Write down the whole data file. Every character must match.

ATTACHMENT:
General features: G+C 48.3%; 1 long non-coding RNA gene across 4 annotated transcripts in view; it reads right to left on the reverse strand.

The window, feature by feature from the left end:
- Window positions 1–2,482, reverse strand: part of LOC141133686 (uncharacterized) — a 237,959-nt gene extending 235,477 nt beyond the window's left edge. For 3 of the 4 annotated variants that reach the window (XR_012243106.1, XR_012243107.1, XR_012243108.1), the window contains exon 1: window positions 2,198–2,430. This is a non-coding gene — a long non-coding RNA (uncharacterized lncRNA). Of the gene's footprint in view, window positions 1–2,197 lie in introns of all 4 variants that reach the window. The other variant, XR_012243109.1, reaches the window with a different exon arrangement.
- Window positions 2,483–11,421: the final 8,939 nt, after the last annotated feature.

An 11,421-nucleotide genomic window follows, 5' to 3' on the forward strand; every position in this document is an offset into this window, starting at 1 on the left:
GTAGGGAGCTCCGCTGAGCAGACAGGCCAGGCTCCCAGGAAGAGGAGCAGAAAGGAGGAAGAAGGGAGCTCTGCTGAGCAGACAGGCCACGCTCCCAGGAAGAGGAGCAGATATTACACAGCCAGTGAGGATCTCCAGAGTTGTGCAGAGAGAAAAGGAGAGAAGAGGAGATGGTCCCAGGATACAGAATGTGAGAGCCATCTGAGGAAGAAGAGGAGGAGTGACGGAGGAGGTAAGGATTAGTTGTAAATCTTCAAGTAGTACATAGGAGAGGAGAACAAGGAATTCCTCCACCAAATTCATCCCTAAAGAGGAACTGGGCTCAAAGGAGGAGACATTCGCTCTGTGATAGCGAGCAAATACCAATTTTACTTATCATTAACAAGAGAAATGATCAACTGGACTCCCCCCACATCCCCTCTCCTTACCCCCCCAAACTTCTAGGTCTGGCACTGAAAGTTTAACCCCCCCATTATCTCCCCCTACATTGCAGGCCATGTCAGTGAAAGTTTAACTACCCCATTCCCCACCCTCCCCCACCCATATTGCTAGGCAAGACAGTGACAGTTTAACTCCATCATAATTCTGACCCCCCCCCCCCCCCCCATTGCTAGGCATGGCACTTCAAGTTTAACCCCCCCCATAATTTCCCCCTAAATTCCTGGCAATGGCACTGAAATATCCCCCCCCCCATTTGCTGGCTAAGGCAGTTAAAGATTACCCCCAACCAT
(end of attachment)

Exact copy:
General features: G+C 48.3%; 1 long non-coding RNA gene across 4 annotated transcripts in view; it reads right to left on the reverse strand.

The window, feature by feature from the left end:
- Window positions 1–2,482, reverse strand: part of LOC141133686 (uncharacterized) — a 237,959-nt gene extending 235,477 nt beyond the window's left edge. For 3 of the 4 annotated variants that reach the window (XR_012243106.1, XR_012243107.1, XR_012243108.1), the window contains exon 1: window positions 2,198–2,430. This is a non-coding gene — a long non-coding RNA (uncharacterized lncRNA). Of the gene's footprint in view, window positions 1–2,197 lie in introns of all 4 variants that reach the window. The other variant, XR_012243109.1, reaches the window with a different exon arrangement.
- Window positions 2,483–11,421: the final 8,939 nt, after the last annotated feature.

An 11,421-nucleotide genomic window follows, 5' to 3' on the forward strand; every position in this document is an offset into this window, starting at 1 on the left:
GTAGGGAGCTCCGCTGAGCAGACAGGCCAGGCTCCCAGGAAGAGGAGCAGAAAGGAGGAAGAAGGGAGCTCTGCTGAGCAGACAGGCCACGCTCCCAGGAAGAGGAGCAGATATTACACAGCCAGTGAGGATCTCCAGAGTTGTGCAGAGAGAAAAGGAGAGAAGAGGAGATGGTCCCAGGATACAGAATGTGAGAGCCATCTGAGGAAGAAGAGGAGGAGTGACGGAGGAGGTAAGGATTAGTTGTAAATCTTCAAGTAGTACATAGGAGAGGAGAACAAGGAATTCCTCCACCAAATTCATCCCTAAAGAGGAACTGGGCTCAAAGGAGGAGACATTCGCTCTGTGATAGCGAGCAAATACCAATTTTACTTATCATTAACAAGAGAAATGATCAACTGGACTCCCCCCACATCCCCTCTCCTTACCCCCCCAAACTTCTAGGTCTGGCACTGAAAGTTTAACCCCCCCATTATCTCCCCCTACATTGCAGGCCATGTCAGTGAAAGTTTAACTACCCCATTCCCCACCCTCCCCCACCCATATTGCTAGGCAAGACAGTGACAGTTTAACTCCATCATAATTCTGACCCCCCCCCCCCCCCCCATTGCTAGGCATGGCACTTCAAGTTTAACCCCCCCCATAATTTCCCCCTAAATTCCTGGCAATGGCACTGAAATATCCCCCCCCCCATTTGCTGGCTAAGGCAGTTAAAGATTACCCCCAACCAT